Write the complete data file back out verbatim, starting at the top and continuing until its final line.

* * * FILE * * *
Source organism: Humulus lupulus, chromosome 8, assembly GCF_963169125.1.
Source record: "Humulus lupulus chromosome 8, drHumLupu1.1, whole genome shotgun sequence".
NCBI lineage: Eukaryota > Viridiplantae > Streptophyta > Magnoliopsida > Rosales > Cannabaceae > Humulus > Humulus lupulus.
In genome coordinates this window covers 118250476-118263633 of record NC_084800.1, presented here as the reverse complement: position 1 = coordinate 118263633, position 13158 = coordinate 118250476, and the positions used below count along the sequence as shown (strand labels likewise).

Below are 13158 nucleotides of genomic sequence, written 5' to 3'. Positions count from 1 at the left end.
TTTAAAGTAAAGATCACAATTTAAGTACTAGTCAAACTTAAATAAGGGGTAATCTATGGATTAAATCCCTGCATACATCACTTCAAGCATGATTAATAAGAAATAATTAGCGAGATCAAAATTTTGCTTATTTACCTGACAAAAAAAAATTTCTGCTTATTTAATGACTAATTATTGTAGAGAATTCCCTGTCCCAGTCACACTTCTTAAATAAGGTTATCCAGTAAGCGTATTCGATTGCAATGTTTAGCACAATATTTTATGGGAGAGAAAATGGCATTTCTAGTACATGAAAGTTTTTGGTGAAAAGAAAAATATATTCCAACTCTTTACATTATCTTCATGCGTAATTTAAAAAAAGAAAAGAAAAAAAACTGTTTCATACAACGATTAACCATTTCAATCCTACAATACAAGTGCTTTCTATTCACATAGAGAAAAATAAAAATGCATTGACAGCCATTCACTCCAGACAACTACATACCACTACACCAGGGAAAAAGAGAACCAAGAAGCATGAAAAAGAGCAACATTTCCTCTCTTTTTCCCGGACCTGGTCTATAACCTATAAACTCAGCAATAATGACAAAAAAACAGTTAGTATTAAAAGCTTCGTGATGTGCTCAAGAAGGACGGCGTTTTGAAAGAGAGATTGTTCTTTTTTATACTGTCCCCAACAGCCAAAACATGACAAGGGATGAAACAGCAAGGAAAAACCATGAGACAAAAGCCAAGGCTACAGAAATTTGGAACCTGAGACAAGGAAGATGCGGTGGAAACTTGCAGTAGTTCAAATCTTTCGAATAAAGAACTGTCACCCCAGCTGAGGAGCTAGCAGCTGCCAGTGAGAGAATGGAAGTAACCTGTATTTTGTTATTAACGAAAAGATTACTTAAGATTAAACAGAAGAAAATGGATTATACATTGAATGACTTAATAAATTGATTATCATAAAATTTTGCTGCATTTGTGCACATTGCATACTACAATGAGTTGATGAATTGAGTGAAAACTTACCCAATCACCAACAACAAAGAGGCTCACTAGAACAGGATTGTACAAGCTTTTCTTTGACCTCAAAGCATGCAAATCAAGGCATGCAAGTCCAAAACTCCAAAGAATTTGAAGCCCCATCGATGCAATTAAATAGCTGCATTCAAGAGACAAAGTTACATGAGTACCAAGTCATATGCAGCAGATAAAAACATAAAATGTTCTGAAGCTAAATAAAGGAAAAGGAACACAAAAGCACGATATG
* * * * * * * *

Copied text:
Source organism: Humulus lupulus, chromosome 8, assembly GCF_963169125.1.
Source record: "Humulus lupulus chromosome 8, drHumLupu1.1, whole genome shotgun sequence".
NCBI lineage: Eukaryota > Viridiplantae > Streptophyta > Magnoliopsida > Rosales > Cannabaceae > Humulus > Humulus lupulus.
In genome coordinates this window covers 118250476-118263633 of record NC_084800.1, presented here as the reverse complement: position 1 = coordinate 118263633, position 13158 = coordinate 118250476, and the positions used below count along the sequence as shown (strand labels likewise).

Below are 13158 nucleotides of genomic sequence, written 5' to 3'. Positions count from 1 at the left end.
TTTAAAGTAAAGATCACAATTTAAGTACTAGTCAAACTTAAATAAGGGGTAATCTATGGATTAAATCCCTGCATACATCACTTCAAGCATGATTAATAAGAAATAATTAGCGAGATCAAAATTTTGCTTATTTACCTGACAAAAAAAAATTTCTGCTTATTTAATGACTAATTATTGTAGAGAATTCCCTGTCCCAGTCACACTTCTTAAATAAGGTTATCCAGTAAGCGTATTCGATTGCAATGTTTAGCACAATATTTTATGGGAGAGAAAATGGCATTTCTAGTACATGAAAGTTTTTGGTGAAAAGAAAAATATATTCCAACTCTTTACATTATCTTCATGCGTAATTTAAAAAAAGAAAAGAAAAAAAACTGTTTCATACAACGATTAACCATTTCAATCCTACAATACAAGTGCTTTCTATTCACATAGAGAAAAATAAAAATGCATTGACAGCCATTCACTCCAGACAACTACATACCACTACACCAGGGAAAAAGAGAACCAAGAAGCATGAAAAAGAGCAACATTTCCTCTCTTTTTCCCGGACCTGGTCTATAACCTATAAACTCAGCAATAATGACAAAAAAACAGTTAGTATTAAAAGCTTCGTGATGTGCTCAAGAAGGACGGCGTTTTGAAAGAGAGATTGTTCTTTTTTATACTGTCCCCAACAGCCAAAACATGACAAGGGATGAAACAGCAAGGAAAAACCATGAGACAAAAGCCAAGGCTACAGAAATTTGGAACCTGAGACAAGGAAGATGCGGTGGAAACTTGCAGTAGTTCAAATCTTTCGAATAAAGAACTGTCACCCCAGCTGAGGAGCTAGCAGCTGCCAGTGAGAGAATGGAAGTAACCTGTATTTTGTTATTAACGAAAAGATTACTTAAGATTAAACAGAAGAAAATGGATTATACATTGAATGACTTAATAAATTGATTATCATAAAATTTTGCTGCATTTGTGCACATTGCATACTACAATGAGTTGATGAATTGAGTGAAAACTTACCCAATCACCAACAACAAAGAGGCTCACTAGAACAGGATTGTACAAGCTTTTCTTTGACCTCAAAGCATGCAAATCAAGGCATGCAAGTCCAAAACTCCAAAGAATTTGAAGCCCCATCGATGCAATTAAATAGCTGCATTCAAGAGACAAAGTTACATGAGTACCAAGTCATATGCAGCAGATAAAAACATAAAATGTTCTGAAGCTAAATAAAGGAAAAGGAACACAAAAGCACGATATG